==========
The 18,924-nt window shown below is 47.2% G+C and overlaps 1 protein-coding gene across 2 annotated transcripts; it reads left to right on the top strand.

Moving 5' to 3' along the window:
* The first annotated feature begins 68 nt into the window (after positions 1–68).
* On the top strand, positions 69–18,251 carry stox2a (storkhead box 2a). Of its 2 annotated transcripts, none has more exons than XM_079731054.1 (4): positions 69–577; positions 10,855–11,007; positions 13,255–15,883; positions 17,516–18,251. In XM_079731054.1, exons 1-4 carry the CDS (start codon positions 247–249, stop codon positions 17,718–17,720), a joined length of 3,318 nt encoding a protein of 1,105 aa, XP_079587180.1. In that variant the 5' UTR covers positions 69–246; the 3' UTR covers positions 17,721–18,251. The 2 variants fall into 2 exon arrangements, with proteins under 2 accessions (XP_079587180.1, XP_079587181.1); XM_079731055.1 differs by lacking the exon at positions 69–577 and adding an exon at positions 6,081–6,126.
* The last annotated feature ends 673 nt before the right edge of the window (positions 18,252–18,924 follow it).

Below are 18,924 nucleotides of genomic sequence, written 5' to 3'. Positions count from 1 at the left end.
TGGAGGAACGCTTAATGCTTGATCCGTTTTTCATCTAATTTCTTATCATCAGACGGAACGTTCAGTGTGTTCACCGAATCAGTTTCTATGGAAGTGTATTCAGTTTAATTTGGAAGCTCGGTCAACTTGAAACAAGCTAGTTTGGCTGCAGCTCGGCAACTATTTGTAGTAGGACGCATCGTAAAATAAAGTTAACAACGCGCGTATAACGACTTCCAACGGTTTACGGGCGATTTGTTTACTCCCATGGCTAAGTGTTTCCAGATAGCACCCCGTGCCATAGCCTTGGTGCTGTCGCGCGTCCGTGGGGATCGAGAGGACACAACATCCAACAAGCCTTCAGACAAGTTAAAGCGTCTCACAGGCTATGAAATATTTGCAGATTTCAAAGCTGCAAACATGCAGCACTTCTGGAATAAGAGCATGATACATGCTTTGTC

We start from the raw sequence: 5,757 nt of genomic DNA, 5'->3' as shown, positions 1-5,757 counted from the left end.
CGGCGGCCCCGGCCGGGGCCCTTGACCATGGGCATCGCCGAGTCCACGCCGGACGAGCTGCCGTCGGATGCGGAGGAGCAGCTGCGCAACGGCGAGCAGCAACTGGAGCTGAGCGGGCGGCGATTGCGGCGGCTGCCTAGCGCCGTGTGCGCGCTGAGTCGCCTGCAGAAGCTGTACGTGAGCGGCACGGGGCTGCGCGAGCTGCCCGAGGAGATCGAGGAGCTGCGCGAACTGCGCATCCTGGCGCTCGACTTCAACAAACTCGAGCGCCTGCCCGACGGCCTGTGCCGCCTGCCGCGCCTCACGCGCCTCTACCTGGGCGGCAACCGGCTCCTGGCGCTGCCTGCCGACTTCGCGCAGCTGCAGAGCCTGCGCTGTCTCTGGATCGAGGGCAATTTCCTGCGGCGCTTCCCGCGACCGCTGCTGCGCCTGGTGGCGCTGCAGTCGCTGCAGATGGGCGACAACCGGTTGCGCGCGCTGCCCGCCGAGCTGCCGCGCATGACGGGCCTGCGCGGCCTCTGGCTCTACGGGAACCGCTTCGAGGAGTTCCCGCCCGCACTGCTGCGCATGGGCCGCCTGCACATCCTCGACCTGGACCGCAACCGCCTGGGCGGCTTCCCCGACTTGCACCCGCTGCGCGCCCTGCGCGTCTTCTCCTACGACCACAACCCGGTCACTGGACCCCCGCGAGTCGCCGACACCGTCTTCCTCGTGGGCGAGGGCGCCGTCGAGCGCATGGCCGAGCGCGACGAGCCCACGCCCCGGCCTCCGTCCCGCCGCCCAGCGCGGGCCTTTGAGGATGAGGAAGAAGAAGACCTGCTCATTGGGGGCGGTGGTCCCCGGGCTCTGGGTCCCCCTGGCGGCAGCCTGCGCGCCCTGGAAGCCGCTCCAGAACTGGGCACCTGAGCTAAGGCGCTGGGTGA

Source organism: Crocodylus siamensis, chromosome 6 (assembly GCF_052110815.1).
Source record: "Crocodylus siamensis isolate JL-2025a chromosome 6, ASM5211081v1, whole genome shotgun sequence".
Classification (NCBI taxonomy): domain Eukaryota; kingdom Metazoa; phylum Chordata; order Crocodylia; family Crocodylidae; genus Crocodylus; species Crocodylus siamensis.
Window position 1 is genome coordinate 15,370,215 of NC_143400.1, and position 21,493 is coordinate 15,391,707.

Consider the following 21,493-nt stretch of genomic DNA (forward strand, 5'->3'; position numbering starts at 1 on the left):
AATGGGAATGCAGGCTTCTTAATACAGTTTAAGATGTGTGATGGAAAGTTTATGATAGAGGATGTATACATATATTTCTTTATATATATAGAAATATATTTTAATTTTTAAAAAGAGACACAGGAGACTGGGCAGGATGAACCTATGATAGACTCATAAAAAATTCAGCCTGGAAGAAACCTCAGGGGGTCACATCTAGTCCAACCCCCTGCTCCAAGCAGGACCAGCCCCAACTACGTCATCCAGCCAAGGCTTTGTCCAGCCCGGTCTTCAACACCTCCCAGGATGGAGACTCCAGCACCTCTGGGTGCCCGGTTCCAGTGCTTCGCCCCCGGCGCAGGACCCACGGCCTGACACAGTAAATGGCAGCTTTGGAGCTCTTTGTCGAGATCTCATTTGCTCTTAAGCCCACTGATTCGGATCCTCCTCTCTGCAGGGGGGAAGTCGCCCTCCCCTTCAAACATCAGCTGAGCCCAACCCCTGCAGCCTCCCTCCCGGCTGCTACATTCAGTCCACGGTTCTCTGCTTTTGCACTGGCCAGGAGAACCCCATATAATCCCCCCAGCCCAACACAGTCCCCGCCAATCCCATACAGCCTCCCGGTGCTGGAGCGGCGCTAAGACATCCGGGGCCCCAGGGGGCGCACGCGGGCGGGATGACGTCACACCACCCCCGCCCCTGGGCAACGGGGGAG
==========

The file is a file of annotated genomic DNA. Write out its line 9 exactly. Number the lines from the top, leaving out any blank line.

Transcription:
CGGCGGCCCCGGCCGGGGCCCTTGACCATGGGCATCGCCGAGTCCACGCCGGACGAGCTGCCGTCGGATGCGGAGGAGCAGCTGCGCAACGGCGAGCAGCAACTGGAGCTGAGCGGGCGGCGATTGCGGCGGCTGCCTAGCGCCGTGTGCGCGCTGAGTCGCCTGCAGAAGCTGTACGTGAGCGGCACGGGGCTGCGCGAGCTGCCCGAGGAGATCGAGGAGCTGCGCGAACTGCGCATCCTGGCGCTCGACTTCAACAAACTCGAGCGCCTGCCCGACGGCCTGTGCCGCCTGCCGCGCCTCACGCGCCTCTACCTGGGCGGCAACCGGCTCCTGGCGCTGCCTGCCGACTTCGCGCAGCTGCAGAGCCTGCGCTGTCTCTGGATCGAGGGCAATTTCCTGCGGCGCTTCCCGCGACCGCTGCTGCGCCTGGTGGCGCTGCAGTCGCTGCAGATGGGCGACAACCGGTTGCGCGCGCTGCCCGCCGAGCTGCCGCGCATGACGGGCCTGCGCGGCCTCTGGCTCTACGGGAACCGCTTCGAGGAGTTCCCGCCCGCACTGCTGCGCATGGGCCGCCTGCACATCCTCGACCTGGACCGCAACCGCCTGGGCGGCTTCCCCGACTTGCACCCGCTGCGCGCCCTGCGCGTCTTCTCCTACGACCACAACCCGGTCACTGGACCCCCGCGAGTCGCCGACACCGTCTTCCTCGTGGGCGAGGGCGCCGTCGAGCGCATGGCCGAGCGCGACGAGCCCACGCCCCGGCCTCCGTCCCGCCGCCCAGCGCGGGCCTTTGAGGATGAGGAAGAAGAAGACCTGCTCATTGGGGGCGGTGGTCCCCGGGCTCTGGGTCCCCCTGGCGGCAGCCTGCGCGCCCTGGAAGCCGCTCCAGAACTGGGCACCTGAGCTAAGGCGCTGGGTGA